You’re very kind, Ms. Cynthia.I just want writers toknowthat everyone gets them andwe can make good use of some of them.If we stay with it long enough, wecan get good stuff from everything.Thanks forstopping by! ________________________________ On-Target Words: Professional Writing Services (TM) an NL Quatrano, LLC company ________________________________

      Articles,Content Editing,Copy Writing,Ghost Writing, Resumes, and more… 386-546-5164

  3. Chelle says:

    Wow, Nancy. You got some very nice comments, even if they didn’t accept your story. It means you’re getting closer. Keep up the good work. You’re a great writer!

    • NL Quatrano says:

      Thanks, Chelle. I’ve kept this folder of rejections ever since CH Admirand talked to us about hers back in the NJRW days. She’d justsold her first book to Avalon and wanted usall to knowthat it took alot of rejections to get sold. LOL. Now she has a dozen books published, I’ll bet. Thanks for stopping by and joining in. I’ll bet you have some stories, too! ________________________________ On-Target Words: Professional Writing Services (TM) an NL Quatrano, LLC company ________________________________

      Articles,Content Editing,Copy Writing,Ghost Writing, Resumes, and more… 386-546-5164

  4. Jack Owen says:

    Constructive feedback with a rejection – providing the responders qualities and qualifications are respected – are terrific. BUT it’s well to know WHO the reader/rejector is. A first-day-on-the-job intern or a grumpy old geezer/geezerette itchy for a cigarette.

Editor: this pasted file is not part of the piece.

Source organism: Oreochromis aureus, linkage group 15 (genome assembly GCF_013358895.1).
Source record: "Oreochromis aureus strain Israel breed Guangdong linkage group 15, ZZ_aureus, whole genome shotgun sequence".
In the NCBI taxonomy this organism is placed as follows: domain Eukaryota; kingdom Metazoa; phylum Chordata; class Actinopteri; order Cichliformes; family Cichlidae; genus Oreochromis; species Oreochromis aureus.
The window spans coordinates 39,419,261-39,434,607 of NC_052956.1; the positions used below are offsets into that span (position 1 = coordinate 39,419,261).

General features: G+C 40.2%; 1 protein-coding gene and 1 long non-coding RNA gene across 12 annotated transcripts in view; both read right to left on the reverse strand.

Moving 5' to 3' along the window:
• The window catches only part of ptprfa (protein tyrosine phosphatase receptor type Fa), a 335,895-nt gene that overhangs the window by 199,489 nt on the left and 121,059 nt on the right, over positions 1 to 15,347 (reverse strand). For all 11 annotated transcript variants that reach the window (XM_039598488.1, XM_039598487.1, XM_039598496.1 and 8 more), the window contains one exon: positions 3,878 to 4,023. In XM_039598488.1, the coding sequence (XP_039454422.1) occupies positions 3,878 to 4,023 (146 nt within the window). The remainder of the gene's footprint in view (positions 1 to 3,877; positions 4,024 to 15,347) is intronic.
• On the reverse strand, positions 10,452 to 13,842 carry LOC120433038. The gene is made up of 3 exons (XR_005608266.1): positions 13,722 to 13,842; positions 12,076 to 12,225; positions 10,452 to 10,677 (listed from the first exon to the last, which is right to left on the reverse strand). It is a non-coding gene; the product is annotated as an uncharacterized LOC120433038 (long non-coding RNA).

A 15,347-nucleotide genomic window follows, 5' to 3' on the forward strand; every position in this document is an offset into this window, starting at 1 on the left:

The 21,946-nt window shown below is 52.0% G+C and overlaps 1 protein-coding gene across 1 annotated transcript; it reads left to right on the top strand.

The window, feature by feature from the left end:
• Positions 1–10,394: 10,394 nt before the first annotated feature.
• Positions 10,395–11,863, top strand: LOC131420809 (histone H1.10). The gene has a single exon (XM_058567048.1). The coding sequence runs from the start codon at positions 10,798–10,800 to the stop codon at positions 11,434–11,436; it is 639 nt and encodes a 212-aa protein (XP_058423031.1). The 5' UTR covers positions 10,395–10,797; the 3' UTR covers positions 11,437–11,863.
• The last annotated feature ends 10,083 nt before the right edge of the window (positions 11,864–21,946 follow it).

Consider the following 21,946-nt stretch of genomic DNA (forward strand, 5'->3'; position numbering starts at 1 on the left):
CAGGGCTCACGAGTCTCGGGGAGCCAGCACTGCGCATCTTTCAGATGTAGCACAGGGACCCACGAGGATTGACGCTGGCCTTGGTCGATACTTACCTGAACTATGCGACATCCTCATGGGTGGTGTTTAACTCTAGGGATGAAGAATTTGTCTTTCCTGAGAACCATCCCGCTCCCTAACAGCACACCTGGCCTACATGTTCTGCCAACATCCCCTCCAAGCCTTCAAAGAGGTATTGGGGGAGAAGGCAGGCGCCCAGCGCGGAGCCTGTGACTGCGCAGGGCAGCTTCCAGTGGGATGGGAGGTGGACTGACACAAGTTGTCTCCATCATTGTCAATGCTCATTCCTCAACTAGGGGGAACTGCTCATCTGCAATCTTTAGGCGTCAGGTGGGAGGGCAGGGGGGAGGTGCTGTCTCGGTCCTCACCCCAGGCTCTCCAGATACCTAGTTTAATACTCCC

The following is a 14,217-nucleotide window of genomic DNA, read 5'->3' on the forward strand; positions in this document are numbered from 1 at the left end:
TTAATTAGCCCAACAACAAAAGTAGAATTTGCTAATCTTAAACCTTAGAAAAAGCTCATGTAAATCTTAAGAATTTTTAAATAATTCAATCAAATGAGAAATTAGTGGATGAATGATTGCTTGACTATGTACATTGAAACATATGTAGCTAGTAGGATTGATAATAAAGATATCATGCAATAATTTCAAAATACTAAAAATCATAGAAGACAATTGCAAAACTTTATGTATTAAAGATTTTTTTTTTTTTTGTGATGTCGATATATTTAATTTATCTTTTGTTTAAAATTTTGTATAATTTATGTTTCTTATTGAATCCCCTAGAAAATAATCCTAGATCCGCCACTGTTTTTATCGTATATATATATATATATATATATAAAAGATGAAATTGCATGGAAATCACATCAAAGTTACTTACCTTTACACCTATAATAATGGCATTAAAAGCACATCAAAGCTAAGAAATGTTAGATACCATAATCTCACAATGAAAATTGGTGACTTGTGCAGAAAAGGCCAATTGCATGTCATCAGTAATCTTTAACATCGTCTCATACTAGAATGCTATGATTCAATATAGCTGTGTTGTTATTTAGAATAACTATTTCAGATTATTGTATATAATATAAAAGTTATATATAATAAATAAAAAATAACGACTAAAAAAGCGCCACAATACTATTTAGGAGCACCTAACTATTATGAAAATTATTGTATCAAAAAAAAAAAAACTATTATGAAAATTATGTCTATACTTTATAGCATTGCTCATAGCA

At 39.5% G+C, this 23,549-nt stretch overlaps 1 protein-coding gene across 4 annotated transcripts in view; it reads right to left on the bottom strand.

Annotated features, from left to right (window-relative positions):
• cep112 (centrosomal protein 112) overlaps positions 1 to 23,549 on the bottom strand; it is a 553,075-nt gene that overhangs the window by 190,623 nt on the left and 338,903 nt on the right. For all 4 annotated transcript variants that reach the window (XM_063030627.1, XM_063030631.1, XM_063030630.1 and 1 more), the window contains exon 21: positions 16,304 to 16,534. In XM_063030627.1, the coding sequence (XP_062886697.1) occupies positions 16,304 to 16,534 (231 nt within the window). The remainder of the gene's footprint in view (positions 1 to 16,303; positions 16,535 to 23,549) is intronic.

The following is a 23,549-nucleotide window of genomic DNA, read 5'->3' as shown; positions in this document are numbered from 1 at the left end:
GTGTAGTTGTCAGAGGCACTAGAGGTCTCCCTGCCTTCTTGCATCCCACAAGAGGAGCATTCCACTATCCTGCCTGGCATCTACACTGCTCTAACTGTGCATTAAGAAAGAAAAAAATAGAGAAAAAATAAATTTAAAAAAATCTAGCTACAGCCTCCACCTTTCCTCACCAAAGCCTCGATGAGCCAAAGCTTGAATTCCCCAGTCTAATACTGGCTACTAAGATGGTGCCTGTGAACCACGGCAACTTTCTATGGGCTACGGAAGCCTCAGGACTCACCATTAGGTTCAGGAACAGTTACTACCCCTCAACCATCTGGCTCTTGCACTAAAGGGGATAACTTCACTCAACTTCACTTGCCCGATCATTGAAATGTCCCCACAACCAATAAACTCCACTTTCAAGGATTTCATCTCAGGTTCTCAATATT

You could write a book (and some have) listing the WHY’s of rejection, which have nothing to do with your submission. There are (*fill in the blank) English language publishers each with their own agenda and audience. When the bean-counters and marketing backroom crew determine the quota is complete – you’re out of luck.
    If your friend is successful with some publications, but gets a head-butt from ONE outfit…say ‘bye – and try the other (*fill in the blank) venues.
    If a potential publisher rejects the mss because it doesn’t fit the word-count they want – find one (in publisher’s guideline) that fits. You are actually better place in today’s e-market which is seeking smaller (novellas) for the micro attention-span of the current crop of reading TWITS ;^))
    Now – pour… and ponder your next move. Cheers!

    • NL Quatrano says:

      Absolutely great points, Jack!I’ve foundover the yearsthat those form letter rejections were the ones sent out by the apprentices and interns in the publishing offices. The ones written with care and instruction were usually offered by the “old-timers” in the business. With all the changes in thepublishing world, I don’t know how many more quality rejections anyone will get.I guess the onlymoral to the story is tolearn fromwhat isuseful and not give up. Thanks for a great comment!

      ________________________________ On-Target Words: Professional Writing Services (TM) an NL Quatrano, LLC company ________________________________

      Articles,Content Editing,Copy Writing,Ghost Writing, Resumes, and more… 386-546-5164